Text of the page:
Instructor, Department of Global Health and Social Medicine, Harvard Medical School
Orthopedic Trauma Surgeon, Program in Global Surgery and Social Change, Harvard University
Uniformed Services University of the Health Sciences
Tamara Worlton, MD FACS FASMBS
Commander, US Navy
Director of Global Surgery, Walter Reed National Military Medical Center
Associate Professor of Surgery, Uniformed Services University
Royal Medical Services of the Jordanian Armed Forces
Ghassan Taleb Alswaiti, MBBS MRCSI
Captain, Jordanian Armed Forces
General Surgery Specialist
Fellow, Plastic and Reconstructive Surgery
Army Hospital Colombo
Amila Ratnayake, MS
Lieutenant Colonel, Sri Lanka Army
Adjunct Associate Professor, Uniformed Services University of Health Sciences
Centro Médico Naval “Cirujano Mayor Santiago Távara”
Universidad Peruana de Ciencias Aplicadas
Aldo Ayvar Fuentes, MD SCGP SPCE
Lieutenant Commander, Peruvian Navy
Associate Professor of Surgery
Premiere Medical Center
Rolando Gerardo Fausto Dela Cruz, MD MHA FPOA FPCS FACS FICS
Orthopedic and Trauma Surgeon
Chairman, Department of Surgery
President, Asian Collaboration for Trauma
Co-Director, Hospital Care Cluster, Philippine College of Surgeons
King’s College London
Amy Russell BSc MA
SO1 Academic Centre for Defence Healthcare
John Whitaker, BMBS
Major, Royal Army Medical Corps
Research Fellow, Academic Dept of Military Surgery and Trauma
Brigham and Women’s Hospital
Robert Riviello, MD, MPH
Kletjian Distinguished Chair in Global Surgery, Department of Surgery
Brigham and Women’s Hospital
Development of the Integrated Military Partnerships and Civilian Trauma Systems (IMPACT) Framework
Globally, more than four million injury-related deaths occur every year. Twenty to fifty million more individuals sustain non-fatal injuries that may result in chronic disability. Ninety percent of these injuries occur in low- to middle-income countries (LMICs), and yet many of these countries have health systems with limited capabilities to fully treat traumatic injuries. If we are to save lives and meet the needs of trauma patients, we must do better.
Fortunately, military and civilian organizations have a mutual interest in building trauma capacity during conflict, disaster, and peacetime. Military healthcare systems exist in most nations with a military force, and civilian and military systems often collaborate to integrate efforts. Additionally, external military forces, such as in the U.S. and U.K., have security interests that drive the desire to build trauma capacity in partner nations.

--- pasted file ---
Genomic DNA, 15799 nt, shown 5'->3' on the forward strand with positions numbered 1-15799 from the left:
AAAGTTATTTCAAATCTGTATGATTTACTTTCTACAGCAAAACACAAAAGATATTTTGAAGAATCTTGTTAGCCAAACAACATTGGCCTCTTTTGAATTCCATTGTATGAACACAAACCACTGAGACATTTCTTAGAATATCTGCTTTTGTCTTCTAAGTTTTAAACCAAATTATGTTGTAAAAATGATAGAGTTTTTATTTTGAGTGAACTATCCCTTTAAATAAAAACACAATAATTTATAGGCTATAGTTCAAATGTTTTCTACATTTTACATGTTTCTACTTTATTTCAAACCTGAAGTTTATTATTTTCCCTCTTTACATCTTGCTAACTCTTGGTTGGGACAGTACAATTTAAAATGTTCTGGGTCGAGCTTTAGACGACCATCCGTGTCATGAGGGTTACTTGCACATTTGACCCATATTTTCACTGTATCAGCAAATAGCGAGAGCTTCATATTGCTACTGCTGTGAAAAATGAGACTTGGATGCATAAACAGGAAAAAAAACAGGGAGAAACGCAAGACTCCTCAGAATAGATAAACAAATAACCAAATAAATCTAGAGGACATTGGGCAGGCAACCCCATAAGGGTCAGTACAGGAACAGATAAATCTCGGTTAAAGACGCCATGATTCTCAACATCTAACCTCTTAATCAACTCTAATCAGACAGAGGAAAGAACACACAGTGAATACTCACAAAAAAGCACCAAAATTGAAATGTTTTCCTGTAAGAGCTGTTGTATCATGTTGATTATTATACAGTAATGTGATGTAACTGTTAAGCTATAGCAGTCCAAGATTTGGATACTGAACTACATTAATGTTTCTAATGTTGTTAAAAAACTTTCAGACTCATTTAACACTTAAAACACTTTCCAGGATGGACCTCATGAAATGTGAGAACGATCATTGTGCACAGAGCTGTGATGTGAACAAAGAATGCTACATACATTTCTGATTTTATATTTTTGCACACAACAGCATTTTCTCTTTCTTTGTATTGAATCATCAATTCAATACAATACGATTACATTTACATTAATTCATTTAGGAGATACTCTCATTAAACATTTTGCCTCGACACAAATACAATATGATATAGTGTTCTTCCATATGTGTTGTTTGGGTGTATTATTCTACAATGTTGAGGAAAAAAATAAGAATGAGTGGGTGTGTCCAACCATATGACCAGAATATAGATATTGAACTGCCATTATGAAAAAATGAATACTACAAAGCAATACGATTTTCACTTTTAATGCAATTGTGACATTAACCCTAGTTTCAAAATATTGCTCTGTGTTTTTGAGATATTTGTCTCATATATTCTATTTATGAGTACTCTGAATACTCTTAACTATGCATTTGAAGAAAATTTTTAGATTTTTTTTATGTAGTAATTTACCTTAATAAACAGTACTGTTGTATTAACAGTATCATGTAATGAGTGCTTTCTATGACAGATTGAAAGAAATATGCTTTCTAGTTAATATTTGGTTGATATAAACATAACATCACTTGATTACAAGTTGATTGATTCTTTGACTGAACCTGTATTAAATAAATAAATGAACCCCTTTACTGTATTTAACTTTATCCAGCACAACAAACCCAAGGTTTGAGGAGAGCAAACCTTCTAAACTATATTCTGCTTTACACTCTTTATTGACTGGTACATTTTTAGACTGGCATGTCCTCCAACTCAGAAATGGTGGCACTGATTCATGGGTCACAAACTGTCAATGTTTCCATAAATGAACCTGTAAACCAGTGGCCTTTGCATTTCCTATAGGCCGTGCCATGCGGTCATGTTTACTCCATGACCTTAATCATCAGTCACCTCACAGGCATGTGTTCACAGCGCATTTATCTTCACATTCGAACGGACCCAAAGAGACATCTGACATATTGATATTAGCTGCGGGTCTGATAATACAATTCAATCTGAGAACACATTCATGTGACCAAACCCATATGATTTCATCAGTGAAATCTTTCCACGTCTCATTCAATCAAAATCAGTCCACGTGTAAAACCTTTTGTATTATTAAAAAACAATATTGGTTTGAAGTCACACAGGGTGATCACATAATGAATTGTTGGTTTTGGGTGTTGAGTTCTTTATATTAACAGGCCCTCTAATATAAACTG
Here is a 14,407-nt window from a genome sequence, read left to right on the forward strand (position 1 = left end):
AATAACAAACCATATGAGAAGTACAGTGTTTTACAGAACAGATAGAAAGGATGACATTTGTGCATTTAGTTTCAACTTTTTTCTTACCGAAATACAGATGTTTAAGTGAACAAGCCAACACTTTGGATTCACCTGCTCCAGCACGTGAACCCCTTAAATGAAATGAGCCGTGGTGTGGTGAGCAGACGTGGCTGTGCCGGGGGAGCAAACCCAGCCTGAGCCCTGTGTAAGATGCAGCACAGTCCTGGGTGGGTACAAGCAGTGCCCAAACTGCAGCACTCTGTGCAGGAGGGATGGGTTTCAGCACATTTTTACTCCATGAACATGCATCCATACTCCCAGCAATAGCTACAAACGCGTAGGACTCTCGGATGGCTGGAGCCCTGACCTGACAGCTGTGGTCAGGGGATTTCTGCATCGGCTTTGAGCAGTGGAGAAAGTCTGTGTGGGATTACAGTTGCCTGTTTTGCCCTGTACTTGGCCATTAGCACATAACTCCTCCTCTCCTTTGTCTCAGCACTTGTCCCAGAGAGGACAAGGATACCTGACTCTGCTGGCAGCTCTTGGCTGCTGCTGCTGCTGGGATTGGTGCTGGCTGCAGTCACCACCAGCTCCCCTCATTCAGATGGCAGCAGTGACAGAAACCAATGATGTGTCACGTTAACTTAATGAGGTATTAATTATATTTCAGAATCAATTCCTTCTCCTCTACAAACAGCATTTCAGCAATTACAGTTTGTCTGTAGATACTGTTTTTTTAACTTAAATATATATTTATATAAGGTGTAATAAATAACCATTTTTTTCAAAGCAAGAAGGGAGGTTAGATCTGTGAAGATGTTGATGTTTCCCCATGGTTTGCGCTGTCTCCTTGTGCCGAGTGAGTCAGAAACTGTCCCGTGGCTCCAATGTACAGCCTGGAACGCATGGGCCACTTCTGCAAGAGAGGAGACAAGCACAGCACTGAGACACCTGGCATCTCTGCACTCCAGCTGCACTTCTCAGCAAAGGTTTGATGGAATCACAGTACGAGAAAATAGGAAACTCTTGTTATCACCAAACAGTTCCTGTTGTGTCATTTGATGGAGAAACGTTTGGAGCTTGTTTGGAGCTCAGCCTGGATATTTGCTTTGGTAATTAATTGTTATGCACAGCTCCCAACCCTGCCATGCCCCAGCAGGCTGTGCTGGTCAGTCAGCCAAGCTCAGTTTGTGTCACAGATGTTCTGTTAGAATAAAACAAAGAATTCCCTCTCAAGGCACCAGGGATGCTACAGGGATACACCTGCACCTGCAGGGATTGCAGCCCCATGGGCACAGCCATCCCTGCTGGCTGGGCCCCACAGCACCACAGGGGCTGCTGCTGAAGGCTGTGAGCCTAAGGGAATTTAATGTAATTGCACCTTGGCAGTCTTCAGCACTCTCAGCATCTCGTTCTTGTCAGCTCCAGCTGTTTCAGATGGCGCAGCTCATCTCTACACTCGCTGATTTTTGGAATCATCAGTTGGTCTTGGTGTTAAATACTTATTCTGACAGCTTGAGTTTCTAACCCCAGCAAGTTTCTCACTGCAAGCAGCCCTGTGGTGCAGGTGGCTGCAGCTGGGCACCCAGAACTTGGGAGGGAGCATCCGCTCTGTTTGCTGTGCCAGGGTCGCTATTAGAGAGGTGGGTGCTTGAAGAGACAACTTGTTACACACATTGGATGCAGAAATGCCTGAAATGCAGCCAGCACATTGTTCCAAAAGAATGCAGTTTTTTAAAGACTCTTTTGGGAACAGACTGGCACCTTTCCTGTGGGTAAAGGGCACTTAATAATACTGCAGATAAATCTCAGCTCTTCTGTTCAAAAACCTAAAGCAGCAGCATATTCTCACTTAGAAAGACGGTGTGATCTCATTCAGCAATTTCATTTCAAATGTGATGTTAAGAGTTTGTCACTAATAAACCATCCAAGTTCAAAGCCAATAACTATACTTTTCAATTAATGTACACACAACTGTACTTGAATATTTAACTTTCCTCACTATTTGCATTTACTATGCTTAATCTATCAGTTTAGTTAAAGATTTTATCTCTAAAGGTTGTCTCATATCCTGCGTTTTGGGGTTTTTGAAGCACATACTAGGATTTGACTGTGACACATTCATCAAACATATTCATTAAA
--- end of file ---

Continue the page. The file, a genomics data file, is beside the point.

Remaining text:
In 2021, the White House issued the annual Interim National Security Strategic Guidance publication, outlining the critical need to strengthen alliances with existing partnerships. The Military Health System (MHS) directly supports these priorities through the Department of Defense policy on Global Health Engagement, specifically in trauma medicine. In 2022, there has been a call for the MHS to expand the support of these priorities through bilateral trauma capacity-building partnerships. Currently, however, there is no integrated framework to guide systematic collaboration to improve trauma care; nor does data exist to support the development of such a framework.
With the support of the Stepping Strong Center, this study aims to establish structures for the following priorities: developing global practices for military and civilian trauma systems collaboration; discovering critical areas for integration within trauma systems; and identifying appropriate terminology to categorize levels of integration.
Together, this data will inform the development of this novel integrated framework.
Michelle Joseph, MBBS, BSc(Hons), MSc, PhD, FRCS, is an academic orthopedic trauma surgeon with a clinical interest in orthoplastics, lower-limb reconstruction, and limb salvage. She holds positions as an instructor in the Department of Global Health and Social Medicine, chief strategy and health equity officer for the Program in Global Surgery and Social Change at Harvard Medical School, adjunct associate professor in the Department of Surgery, Uniformed Services University Health Sciences, orthoplastics trauma fellow, and research scholar, Fenwick Institute of Pediatric Health Equity. She leads a body of research utilizing epidemiology, quality improvement, implementation science, and innovation methods, specializing in trauma systems, health equity, and social justice in Haiti, Ghana, and the USA.